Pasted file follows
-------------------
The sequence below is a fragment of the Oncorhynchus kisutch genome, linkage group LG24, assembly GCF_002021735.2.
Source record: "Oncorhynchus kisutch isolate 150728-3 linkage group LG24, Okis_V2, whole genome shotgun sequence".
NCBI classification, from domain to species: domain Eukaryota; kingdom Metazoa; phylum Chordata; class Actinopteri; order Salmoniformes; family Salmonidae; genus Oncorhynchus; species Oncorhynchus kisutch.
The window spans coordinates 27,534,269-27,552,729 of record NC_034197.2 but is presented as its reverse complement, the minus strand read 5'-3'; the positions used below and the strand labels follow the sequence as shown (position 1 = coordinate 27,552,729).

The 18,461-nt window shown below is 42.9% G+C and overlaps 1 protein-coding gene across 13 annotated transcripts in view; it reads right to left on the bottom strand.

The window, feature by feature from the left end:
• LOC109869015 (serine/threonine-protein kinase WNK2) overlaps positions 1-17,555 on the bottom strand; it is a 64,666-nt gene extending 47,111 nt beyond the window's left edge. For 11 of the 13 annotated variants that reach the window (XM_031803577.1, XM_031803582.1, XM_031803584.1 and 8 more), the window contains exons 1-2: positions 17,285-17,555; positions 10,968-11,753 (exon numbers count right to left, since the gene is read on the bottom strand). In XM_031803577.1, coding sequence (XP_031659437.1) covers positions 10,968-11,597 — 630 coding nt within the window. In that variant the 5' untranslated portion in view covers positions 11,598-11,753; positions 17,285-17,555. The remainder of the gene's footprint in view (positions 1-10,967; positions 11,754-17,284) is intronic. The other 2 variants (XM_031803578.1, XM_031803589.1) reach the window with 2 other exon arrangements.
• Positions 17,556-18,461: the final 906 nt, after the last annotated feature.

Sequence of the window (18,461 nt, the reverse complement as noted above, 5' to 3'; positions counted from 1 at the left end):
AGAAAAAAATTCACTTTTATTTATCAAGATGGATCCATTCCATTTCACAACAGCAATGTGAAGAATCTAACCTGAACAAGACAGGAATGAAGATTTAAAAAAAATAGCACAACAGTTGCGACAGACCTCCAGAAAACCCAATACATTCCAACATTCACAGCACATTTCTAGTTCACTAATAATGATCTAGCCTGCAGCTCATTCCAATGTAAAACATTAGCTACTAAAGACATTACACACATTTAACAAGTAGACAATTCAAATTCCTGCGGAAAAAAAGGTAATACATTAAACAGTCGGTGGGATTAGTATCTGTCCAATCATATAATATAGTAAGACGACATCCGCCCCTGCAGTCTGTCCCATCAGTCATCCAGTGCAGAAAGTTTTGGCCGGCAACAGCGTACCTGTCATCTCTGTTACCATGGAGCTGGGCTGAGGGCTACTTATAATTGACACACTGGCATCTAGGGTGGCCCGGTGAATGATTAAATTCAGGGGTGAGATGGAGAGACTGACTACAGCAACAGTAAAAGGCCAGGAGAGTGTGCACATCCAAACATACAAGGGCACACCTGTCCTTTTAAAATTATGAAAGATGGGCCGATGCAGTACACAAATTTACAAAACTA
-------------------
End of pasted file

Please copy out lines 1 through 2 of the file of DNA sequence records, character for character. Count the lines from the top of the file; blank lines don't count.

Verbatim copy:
The sequence below is a fragment of the Oncorhynchus kisutch genome, linkage group LG24, assembly GCF_002021735.2.
Source record: "Oncorhynchus kisutch isolate 150728-3 linkage group LG24, Okis_V2, whole genome shotgun sequence".